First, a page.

European adventurers face battle against the Odds
Dundalk, UCD and Shamrock Rovers all face stern tests abroad
The age of miracles is not past, as 10-man UCD proved in Luxembourg last Thursday, but it will take another miracle if League of Ireland involvement in European competition is to extend beyond July.
The Europa League has been the focus of attention up to now, but Dundalk step into the Champions League arena on Wednesday when they travel to Belarus to take on BATE Borisov. In five of the last seven seasons, BATE have qualified for the group stages of either the Champions League or the Europa League, and they number Bayern Munich and Athletic Bilbao among the teams they have beaten, so Dundalk are really up against it.
Ronan Finn, who was on the Shamrock Rovers team which set the benchmark for all League of Ireland clubs by qualifying for the Europa League group stages in 2011, believes that Dundalk are a stronger, fitter team than that Hoops side. "Once we get it right tactically, we are capable of getting a result against BATE," he said.
Regarding tactics, they have the right man at the helm, as Stephen Kenny has enjoyed his share of European success in the past, principally with Derry City. However, BATE seem a step too far even for the shrewd Tallaght man.
UCD's reward for their heroics is a tough tie against Slovan Bratislava, and they will be doing well to keep this tie alive for the return leg in the Belfield Bowl. Still, we wrote them off last week, and they surprised us, so maybe they can surprise us one more time.
Cork City's inability to hold on to a 1-0 lead against 10-man KR Reykjavik must count as the biggest disappointment of the round. It also calls into question manager John Caulfield's judgement in leaving his ace attacker and leading scorer Billy Dennehy behind for disciplinary reasons.
The golden rule for managers is to select the best team available, and that means including players you wouldn't otherwise want to have anything to do with. No doubt Caulfield was right to discipline Dennehy, but it shouldn't have been at the expense of his team.
The classic case, of course, is the Mick McCarthy-Roy Keane saga, where McCarthy held his tongue and kept selecting Keane despite their differences. Then, when his patience was about to get its reward, he finally lost it - and with it the chance of beating 10-man Spain and possibly making the World Cup semi-finals. That episode goes down as the biggest 'What if' in Irish sports history. Cork City's exit might be remembered in a similar vein, but it is all part of a learning curve.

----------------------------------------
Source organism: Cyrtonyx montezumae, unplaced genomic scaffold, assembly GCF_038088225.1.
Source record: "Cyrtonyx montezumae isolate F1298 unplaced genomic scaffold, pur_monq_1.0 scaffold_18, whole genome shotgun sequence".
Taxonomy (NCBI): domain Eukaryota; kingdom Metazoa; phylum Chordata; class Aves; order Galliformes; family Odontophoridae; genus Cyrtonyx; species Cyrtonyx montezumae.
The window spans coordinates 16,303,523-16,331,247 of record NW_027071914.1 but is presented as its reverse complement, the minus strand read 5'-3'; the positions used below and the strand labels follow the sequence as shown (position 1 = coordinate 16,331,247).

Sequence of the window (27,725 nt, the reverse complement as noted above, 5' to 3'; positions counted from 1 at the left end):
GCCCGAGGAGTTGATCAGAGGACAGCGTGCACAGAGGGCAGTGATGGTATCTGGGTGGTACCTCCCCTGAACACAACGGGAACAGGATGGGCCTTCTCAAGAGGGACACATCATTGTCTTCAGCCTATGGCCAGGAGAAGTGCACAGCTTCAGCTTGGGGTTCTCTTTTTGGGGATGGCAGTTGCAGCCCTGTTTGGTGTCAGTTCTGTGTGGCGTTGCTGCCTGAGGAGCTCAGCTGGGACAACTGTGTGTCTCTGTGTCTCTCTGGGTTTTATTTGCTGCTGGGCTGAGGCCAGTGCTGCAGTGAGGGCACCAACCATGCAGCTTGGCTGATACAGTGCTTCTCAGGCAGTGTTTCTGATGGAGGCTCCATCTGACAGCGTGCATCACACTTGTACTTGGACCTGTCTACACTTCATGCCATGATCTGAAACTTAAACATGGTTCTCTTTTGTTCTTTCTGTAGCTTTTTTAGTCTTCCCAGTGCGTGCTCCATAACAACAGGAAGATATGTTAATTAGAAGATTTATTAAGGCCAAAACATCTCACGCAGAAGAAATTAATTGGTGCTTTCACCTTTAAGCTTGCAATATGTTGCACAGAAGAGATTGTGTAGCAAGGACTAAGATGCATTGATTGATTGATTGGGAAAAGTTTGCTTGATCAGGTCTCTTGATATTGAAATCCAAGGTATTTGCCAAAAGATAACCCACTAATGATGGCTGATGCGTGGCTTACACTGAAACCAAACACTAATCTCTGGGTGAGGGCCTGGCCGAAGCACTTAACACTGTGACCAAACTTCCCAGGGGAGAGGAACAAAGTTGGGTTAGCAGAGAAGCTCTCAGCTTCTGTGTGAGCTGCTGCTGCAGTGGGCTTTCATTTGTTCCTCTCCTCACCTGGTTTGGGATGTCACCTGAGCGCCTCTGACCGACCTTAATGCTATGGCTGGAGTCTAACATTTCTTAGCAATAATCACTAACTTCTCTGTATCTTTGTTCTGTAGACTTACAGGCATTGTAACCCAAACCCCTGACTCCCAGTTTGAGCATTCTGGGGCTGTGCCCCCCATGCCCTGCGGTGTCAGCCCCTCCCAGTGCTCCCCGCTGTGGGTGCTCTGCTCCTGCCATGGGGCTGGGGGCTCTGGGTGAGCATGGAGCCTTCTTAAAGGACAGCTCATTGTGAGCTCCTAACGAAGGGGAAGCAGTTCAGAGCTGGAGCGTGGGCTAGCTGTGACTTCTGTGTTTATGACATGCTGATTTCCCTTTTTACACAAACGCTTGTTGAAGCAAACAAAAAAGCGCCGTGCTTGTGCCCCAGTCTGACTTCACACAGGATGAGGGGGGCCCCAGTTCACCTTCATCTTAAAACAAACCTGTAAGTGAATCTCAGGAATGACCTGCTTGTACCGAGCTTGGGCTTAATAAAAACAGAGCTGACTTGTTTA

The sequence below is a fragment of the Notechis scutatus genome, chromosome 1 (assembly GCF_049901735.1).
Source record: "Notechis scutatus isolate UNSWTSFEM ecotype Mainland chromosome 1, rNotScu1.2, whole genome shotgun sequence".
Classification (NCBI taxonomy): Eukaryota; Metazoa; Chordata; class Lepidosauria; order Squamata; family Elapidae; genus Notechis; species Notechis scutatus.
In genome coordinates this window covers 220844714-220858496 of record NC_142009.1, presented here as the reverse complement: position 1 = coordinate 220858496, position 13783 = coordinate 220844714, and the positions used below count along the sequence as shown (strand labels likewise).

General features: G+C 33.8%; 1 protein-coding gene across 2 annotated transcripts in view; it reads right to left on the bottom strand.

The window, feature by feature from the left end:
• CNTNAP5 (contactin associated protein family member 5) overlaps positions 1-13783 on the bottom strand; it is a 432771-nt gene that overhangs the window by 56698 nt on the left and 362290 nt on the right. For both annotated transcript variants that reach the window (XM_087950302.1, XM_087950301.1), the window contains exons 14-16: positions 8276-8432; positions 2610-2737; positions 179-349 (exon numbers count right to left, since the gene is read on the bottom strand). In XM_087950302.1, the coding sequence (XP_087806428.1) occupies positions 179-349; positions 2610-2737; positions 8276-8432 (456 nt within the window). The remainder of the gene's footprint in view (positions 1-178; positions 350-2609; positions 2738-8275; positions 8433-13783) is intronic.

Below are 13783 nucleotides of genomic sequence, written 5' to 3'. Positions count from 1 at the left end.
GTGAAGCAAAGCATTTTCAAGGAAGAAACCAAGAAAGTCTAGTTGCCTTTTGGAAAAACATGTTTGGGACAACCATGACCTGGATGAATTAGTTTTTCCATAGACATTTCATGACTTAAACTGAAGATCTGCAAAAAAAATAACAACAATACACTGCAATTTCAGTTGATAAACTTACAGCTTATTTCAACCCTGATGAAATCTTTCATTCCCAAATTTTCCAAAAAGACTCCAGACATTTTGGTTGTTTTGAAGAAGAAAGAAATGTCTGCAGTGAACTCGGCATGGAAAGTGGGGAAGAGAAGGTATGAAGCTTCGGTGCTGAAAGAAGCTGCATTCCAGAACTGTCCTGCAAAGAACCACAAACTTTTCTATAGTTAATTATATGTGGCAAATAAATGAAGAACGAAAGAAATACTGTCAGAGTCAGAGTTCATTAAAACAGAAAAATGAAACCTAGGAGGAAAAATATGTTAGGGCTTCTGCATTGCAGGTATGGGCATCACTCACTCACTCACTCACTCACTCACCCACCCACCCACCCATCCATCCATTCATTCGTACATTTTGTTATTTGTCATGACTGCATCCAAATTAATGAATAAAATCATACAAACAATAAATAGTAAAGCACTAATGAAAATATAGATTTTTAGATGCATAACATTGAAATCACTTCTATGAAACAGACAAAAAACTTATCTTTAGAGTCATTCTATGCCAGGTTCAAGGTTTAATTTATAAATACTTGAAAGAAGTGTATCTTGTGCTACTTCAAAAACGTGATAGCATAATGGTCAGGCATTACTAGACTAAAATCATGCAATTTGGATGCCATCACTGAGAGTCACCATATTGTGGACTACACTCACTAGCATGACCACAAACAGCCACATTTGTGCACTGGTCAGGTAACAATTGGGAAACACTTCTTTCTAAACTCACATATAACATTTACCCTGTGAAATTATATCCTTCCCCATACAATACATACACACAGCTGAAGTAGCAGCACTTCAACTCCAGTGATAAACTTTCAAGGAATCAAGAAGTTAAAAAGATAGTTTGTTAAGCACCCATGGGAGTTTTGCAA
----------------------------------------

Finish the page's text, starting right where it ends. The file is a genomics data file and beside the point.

After St Patrick's Athletic's exit to Skonto Riga, Shamrock Rovers have Dublin to themselves this week for their first leg tie against Odds BK of Norway.
The three Dublin clubs, for their first leg ties, attracted a total of 6,679 spectators, with the Hoops at 3,250 the best supported. In a city of 1.25m, that indicates that soccer in Dublin is a sleeping giant. Hopefully, the fans will awake from their slumber for this week's game.
Odds, incidentally, have one thing in common with Shamrock Rovers - they have won their Cup more often than any other club. And, like Rovers, who have gone 29 seasons since their 24th triumph, Odds have gone 15 seasons since their record 12th win.
On a whimsical note, Pavlovs Dog was in action in the Europa League games in Dublin last week. Shamrock Rovers got the better of the Dog, who was playing centre-back for Niederkorn, but St Pat's didn't test often enough the unthinking reflexes of Pavlovs, who was in goal for Skonto Riga.
If you're looking for a game-breaker in this week's games, look no further than a former Bray Wanderers' player. Ryan Swan, who scored UCD's goals, David Webster and Kieran Marty Waters, who scored Shamrock Rovers' goals, and the Hoops' man of the match Gary McCabe, are all former Bray players, while Dundalk have Brian Gartland, Dane Massey and Chris Shields (all ex-Seasiders) in their ranks.
Bray appear to have surpassed UCD as the League's most prolific nursery. It's sad then, that the club, in its present incarnation, appears to be in so much turmoil.
Finally, on a monetary note, the rewards for European involvement have increased significantly this season, and representatives of UCD and St Pat's respectively, informed me that, despite the high cost of travel and hotels at this time of the year, they expect to clear €130,000 and €150,000 from their €200,000 UEFA first round prize money. As the St Pat's clubman commented: "It's a lot better than when it was €90,000 a round."
Sunday Indo Sport